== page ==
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A Complete Guide of responsive web design using CSS rem and em Units

Nowadays, responsive design is an important part of any website. It helps adjust your site on any screen. Modern CSS makes it easy for designers to build a responsive website with the help of `media` rules.

This article will learn together on how to build a responsive website with two CSS measuring units with complete explanations and examples.

Both em and rem are flexible, scalable units that are translated by the browser into pixel values, depending on the font size settings in your design.

As I mentioned above rem & em units are translated into pixels. Pixel is the main unit and fixed unit to measure each screen size.

How REM Unit Works?

REM units are based on the root element. When using rem units, the pixel size they translate to depends on the font size of the root element of the page, i.e, the HTML element. That root font size is multiplied by whatever number you’re using with your rem unit.

Note: 1rem = 16px

In modern browsers the root font-size value is 16px, hence, 1rem = 16px.


Where to use REM Unit?

REM Unit provides flexibility in our design. REM Unit provides a great opportunity to change the whole site’s typography and spacing up and down just by changing the font size in one place in a root element.

We can use this flexibility to make our designs easier to adjust during development, more responsive, and allow browser users to control the overall scale of sites for maximum readability.

So, we conclude that rem is used where we want to make changes in a whole site because it allows us to only change the font size in a single place.

How EM Unit Works?

EM Unit is based on the font size of the same element where it is defined, if the same element doesn’t have font-size defined, they will inherit their parent, or from another ancestor element, possibly going all the way back to the root of the document. When using em units, the pixel value is multiplied by the font size of the given element.



Where to use EM Unit?

The key-value em units offer is they allow sizing values to be determined by a font size other than that of the HTML element. The primary purpose of em units should be to allow for scalability within the context of a specific design element.

e.g, you might set the padding, margin and line-height around navigation, menu item to use em values. This way if you change the menu’s font size the spacing around the menu items will scale proportionately, independently of the rest of the layout.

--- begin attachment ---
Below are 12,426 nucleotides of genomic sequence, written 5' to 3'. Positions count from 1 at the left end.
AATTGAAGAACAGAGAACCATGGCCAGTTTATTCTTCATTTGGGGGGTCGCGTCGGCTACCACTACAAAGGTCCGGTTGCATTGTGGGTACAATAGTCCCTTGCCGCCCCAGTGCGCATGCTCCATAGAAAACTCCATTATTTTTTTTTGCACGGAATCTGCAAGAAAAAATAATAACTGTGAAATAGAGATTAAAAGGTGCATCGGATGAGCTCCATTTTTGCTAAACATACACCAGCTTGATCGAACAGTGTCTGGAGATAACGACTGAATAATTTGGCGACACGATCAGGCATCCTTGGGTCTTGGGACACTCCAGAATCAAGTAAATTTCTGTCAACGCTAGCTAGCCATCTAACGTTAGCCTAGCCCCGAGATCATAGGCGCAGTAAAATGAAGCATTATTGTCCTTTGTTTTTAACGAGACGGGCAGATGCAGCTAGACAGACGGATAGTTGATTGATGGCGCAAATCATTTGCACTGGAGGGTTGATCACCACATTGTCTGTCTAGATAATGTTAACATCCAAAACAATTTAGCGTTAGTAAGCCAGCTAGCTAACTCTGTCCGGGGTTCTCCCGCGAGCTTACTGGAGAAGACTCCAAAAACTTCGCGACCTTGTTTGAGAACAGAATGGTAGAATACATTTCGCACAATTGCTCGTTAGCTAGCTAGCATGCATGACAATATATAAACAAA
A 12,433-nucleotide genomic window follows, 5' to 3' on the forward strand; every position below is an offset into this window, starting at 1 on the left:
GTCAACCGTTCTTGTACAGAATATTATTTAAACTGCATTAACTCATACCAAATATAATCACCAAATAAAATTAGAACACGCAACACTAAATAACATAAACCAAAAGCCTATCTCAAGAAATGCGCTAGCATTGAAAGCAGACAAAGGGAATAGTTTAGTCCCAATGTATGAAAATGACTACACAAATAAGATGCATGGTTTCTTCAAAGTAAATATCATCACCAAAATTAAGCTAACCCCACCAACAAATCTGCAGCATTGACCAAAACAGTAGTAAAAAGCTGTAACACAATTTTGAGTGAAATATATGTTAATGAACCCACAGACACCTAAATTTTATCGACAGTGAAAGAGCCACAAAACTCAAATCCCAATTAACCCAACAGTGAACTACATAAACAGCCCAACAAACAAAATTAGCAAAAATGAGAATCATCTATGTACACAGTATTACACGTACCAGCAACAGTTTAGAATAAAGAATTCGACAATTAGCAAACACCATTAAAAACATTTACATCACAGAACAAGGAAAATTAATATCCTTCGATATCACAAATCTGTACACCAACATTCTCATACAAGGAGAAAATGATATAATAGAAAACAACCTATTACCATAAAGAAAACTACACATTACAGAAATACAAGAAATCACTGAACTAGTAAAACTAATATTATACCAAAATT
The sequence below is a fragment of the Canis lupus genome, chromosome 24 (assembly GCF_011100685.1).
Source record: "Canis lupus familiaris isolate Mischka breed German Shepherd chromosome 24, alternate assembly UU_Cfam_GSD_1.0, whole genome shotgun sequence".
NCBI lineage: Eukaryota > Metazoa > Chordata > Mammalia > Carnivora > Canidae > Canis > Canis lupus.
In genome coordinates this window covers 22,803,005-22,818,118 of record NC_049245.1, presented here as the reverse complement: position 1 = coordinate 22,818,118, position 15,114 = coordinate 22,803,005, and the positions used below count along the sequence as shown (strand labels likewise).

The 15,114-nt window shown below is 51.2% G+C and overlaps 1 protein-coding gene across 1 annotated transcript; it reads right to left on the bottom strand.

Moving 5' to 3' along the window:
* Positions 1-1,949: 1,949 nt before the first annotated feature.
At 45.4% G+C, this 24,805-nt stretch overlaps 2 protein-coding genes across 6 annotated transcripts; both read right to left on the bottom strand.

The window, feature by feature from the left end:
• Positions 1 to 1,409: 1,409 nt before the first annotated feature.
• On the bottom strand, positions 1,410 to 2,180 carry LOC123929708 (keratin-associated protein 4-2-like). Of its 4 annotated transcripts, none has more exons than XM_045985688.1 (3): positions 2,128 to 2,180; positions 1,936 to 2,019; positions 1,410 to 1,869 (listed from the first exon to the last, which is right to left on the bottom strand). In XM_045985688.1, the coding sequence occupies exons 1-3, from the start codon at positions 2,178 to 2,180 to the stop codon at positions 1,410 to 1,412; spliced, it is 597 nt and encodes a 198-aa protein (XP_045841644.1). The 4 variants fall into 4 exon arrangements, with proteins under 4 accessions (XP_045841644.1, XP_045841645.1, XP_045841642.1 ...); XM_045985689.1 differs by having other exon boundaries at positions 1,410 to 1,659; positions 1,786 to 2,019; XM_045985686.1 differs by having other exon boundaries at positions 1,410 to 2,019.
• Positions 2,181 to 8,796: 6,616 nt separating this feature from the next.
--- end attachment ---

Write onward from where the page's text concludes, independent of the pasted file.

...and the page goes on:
As per our example above, design components like menu items, buttons, and headings may have their own explicitly stated font sizes. If you change these font sizes, you want the entire component to scale proportionately.

Common properties this guideline will apply to are margin, padding, width, height, and line-height settings when used on elements with non-default font sizing.

Responsive web design using REM & EM Units

Now that we have understood everything about REM & EM Units and how they work. It’s time to see how we use this flexibility to build a responsive website.

Most of the spacing and sizing are adjusted by the REM unit by defining the font in the root element.

An important thing to keep in mind is that always use percentage values when defining the font-size value in the root element, e.g, HTML. The benefit of using percentage over pixels is that our root element is no longer has a fixed hard-coded value.

   font-size: 62.5%; // 10px 
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Always use the em unit while working with media queries because it works well in all browsers and the rem unit somehow failed in some browsers. Also, an em-based approach to media queries allows for a more proportional measurement and layout that adjust based on font size.

@media(max-width: 68.75em){ ... }  // 1100px
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I found a very good resource by’s article which mentioned some good key points which are very useful:

  • rem and em units are computed into pixel values by the browser, based on font sizes in your design. em units are based on the font size of the element they’re used on.
  • rem units are based on the font size of the HTML element. em units can be influenced by font size inheritance from any parent element
  • rem units can be influenced by font size inheritance from browser font settings.
  • Use em units for sizing that should scale depending on the font size of an element other than the root.
  • Use rem units for sizing that doesn’t need em units, and that should scale depending on browser font size settings. Use rem units unless you’re sure you need em units, including font sizes.
  • Use rem units on media queries
  • Don’t use em or rem in multi-column layout widths – use % instead.
  • Don’t use em or rem if scaling would unavoidably cause a layout element to break.

After reading the whole article with small examples of code, this is will be cleared that how flexible em & rem units are in CSS. and how we build a better responsive using these two units in our design.

Top comments (2)

xxxlogiatxxx profile image

REM values ​​can mess up the layout logic if you don't set text-size at root. And when text-size at root is set, the browser loses the ability to automatically measure the size of the typography depending on the user's browser settings.

thehotshotnerd profile image
Brijesh Gohil

Hi I stumbled upon this article from Google. Actually I was looking for info on when to use em and rem units in web design and I think this article gave me a great understanding of things.

By the way, I am also a web dev, and I recently wrote an article explaining why should web designers use REM units. It would be a good further read for people who want to learn more about benefits of using REM unit.